The guests lean over the side of the boat to catch the morning breeze as their catamaran eases off from a jetty in Singapore. A typical cruise, except for the fact that the passengers are dogs.
“Actually, this is their third cruise,” said Andy Pe, 43, the doting owner of two Black Labrador Retrievers, a Yellow Labrador, a Golden Retriever and two mongrels. “They enjoy the sea breeze and water so much.”
From boat cruises and spas to their own obituary section in the leading newspaper, pets are pampered in a big way in Singapore, a city-state with one of Asia’s highest standards of living.
Boat owner Joe Howe, 48, started the Pet Cruise company last July.
His 7.8-meter motor catamaran, which comes with a swimming deck, has a fully-stocked cleaning station and life jackets for dogs.
On weekends, a basic cruise lasting two hours costs S$40 ($32) per guest — human or pet — or S400 to book the entire boat.
Howe, a retired broker who now leads an average of two cruises every week, has even had people bring pet tortoises on board.
“Young couples are having pets before they have children, it’s a stand-in, and at times even a replacement [for kids],” Howe said.
Owners concur. “They are very much like my kids because I’m single and I have some time on my hands,” said Pe as the vessel made its way to Seletar island, where his dogs went for a splash in the sea.
According to official data, there were 57,000 registered dogs in 2012 in Singapore. A densely populated island of 5.3 million people, the majority of its inhabitants live in high-rise apartment blocks with little room for dogs to run.
There are more than 250 licensed pet shops in the city-state, many of them operating in shopping malls, offering everything from hamsters priced at S$10 to pure breed dogs costing thousands.
Marcus Khoo, the executive director of Petopia, a shop which offers dog grooming services as well as board and lodging, said owners are willing to pay a premium for their pets’ well-being.
The shop’s modern interior has a wall of doggy collars and glass panels through which owners keep an eye on pets undergoing various treatments.
“People now understand that quality canine lifestyle is not just a roof over their heads and food,” Khoo told AFP.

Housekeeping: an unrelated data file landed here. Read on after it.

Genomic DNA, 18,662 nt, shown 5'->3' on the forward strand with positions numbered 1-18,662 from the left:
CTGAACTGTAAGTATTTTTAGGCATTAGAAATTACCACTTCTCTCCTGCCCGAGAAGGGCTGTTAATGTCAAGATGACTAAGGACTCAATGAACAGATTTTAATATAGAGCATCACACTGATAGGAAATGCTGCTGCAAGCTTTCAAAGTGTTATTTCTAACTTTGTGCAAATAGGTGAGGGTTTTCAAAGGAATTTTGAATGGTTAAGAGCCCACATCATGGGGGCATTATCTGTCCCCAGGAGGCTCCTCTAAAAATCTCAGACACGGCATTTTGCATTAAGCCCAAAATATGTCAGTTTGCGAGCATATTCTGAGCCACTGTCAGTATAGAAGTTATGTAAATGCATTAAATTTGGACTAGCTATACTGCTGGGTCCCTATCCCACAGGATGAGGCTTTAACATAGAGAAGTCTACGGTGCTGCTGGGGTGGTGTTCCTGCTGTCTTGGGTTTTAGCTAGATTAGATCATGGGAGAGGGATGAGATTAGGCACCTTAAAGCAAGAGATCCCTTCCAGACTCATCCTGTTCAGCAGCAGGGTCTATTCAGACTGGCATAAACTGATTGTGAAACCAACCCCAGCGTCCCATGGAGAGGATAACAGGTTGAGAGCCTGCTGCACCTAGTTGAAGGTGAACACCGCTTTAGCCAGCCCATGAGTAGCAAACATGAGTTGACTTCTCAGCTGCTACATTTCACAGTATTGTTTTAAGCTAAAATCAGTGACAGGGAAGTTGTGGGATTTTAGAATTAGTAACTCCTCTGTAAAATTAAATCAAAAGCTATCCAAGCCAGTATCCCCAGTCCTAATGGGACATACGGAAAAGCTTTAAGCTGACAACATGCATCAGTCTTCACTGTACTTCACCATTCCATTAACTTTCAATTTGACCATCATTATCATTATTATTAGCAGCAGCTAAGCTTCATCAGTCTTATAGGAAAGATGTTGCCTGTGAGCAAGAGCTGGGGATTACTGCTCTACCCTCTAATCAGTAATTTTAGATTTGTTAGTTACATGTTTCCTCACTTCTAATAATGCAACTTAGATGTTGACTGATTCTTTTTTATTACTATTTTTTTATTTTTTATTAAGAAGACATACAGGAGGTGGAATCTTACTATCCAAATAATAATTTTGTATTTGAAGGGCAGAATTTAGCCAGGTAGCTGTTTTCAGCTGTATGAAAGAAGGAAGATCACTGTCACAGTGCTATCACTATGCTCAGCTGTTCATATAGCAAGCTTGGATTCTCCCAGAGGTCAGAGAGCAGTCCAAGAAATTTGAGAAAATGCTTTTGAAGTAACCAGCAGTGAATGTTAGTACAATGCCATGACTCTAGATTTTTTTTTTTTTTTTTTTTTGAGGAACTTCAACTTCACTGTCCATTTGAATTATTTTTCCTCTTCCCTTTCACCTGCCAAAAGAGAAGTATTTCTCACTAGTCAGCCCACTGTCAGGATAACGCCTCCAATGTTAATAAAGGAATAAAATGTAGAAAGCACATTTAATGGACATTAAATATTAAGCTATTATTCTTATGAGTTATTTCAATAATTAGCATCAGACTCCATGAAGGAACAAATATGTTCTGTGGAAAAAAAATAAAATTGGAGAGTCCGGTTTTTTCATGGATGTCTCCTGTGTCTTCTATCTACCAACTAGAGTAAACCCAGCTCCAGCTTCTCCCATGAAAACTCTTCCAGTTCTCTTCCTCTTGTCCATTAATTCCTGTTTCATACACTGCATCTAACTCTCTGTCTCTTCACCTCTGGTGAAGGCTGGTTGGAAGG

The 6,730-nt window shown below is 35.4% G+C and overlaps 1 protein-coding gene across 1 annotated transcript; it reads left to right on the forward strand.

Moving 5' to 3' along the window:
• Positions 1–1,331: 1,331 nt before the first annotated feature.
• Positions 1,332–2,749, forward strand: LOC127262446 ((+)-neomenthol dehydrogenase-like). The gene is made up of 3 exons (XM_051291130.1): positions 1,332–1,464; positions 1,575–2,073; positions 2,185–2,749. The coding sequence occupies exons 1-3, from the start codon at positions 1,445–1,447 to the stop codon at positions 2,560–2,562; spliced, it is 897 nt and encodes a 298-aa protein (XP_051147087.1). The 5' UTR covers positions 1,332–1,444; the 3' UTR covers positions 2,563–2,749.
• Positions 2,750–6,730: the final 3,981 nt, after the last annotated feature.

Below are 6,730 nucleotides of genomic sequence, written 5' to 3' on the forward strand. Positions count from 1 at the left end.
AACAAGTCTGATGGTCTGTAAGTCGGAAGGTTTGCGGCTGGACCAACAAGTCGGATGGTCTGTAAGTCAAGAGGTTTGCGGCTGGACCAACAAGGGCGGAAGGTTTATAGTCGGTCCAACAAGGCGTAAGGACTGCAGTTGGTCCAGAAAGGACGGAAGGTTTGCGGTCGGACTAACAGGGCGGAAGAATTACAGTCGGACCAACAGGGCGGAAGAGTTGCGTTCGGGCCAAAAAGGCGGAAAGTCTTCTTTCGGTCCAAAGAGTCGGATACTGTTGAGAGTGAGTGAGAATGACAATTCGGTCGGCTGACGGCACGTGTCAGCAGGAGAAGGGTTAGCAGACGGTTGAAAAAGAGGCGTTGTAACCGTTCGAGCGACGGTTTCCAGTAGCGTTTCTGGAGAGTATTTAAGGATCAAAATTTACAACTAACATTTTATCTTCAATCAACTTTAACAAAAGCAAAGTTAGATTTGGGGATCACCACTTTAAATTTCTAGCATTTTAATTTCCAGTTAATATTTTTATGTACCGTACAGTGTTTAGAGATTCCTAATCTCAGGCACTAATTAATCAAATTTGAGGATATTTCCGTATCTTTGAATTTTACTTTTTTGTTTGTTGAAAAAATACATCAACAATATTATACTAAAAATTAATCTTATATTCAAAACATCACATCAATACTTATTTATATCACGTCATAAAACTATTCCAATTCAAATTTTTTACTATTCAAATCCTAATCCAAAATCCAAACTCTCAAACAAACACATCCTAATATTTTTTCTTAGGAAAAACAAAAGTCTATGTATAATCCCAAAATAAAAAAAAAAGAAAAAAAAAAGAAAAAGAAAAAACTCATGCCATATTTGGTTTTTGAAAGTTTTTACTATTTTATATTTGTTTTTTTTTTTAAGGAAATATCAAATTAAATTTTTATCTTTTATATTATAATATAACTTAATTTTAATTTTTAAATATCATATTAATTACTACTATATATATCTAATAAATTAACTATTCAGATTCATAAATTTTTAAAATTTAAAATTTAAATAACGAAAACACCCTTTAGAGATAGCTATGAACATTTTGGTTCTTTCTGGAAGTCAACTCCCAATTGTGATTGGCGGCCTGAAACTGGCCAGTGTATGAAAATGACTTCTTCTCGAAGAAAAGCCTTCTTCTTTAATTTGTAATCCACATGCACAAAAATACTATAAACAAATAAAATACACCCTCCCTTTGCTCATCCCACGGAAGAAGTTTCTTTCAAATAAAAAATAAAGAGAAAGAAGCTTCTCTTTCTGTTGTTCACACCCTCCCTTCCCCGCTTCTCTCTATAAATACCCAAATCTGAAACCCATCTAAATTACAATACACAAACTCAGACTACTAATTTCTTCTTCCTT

These services offering the best in canine comfort don’t come cheap.
A 20-minute micro-bubble bath treatment for an odor-free coat can cost anywhere between S$64 to S$119, depending on the breed and size of the dog.
Dog yoga — or Doga — is also catching on in Singapore after becoming popular in Hong Kong and Taiwan.
“Pets are left at home for hours, so Doga is a way for owners and dogs to bond,” said Rosalind Ow, 42, the owner of Super Cuddles Clubhouse, which started offering Doga classes last August.
Luxury options extend to the departed. Owners can publish tributes to their deceased pets in the classified ads section of the city-state’s leading daily The Straits Times on Sundays.
At the suburban Pets Cremation Center, niches can be rented at a columbarium after the funeral services.
“Most owners treat their pets as part of their family. [A pet’s passing] is a very sensitive issue. When that happens, a pet that usually sleeps with them is suddenly gone from their lives,” said the firm’s owner Patrick Lim, 60.
A simple cremation for a dog costs anywhere from S$150 to S$500, depending on its size.
Owners can opt for express cremation — extra charges apply, of course — and then pay S$300 to place an urn in the columbarium for one year, after which the rent falls to S$180 annually.
That excludes a yearly “maintenance fee” of S$180 for the upkeep of the premises.
But there is a darker side to the growing fondness for pets in Singapore — some of the animals end up being dumped after the novelty wears off and the reality of long-term caring sets in.
Abandoned dogs and cats, even guinea pigs, await adoption in steel enclosures at the Society for the Prevention of Cruelty to Animals, which takes in up to 600 unwanted or abandoned animals each month.
“A lot of people wouldn’t bat an eyelid on spending several thousand dollars on a dog. The litmus test is whether the dog stays with them for the rest of its life or not,” said the SPCA’s executive director Corinne Fong.
“Society at large is not quite there yet,” she added.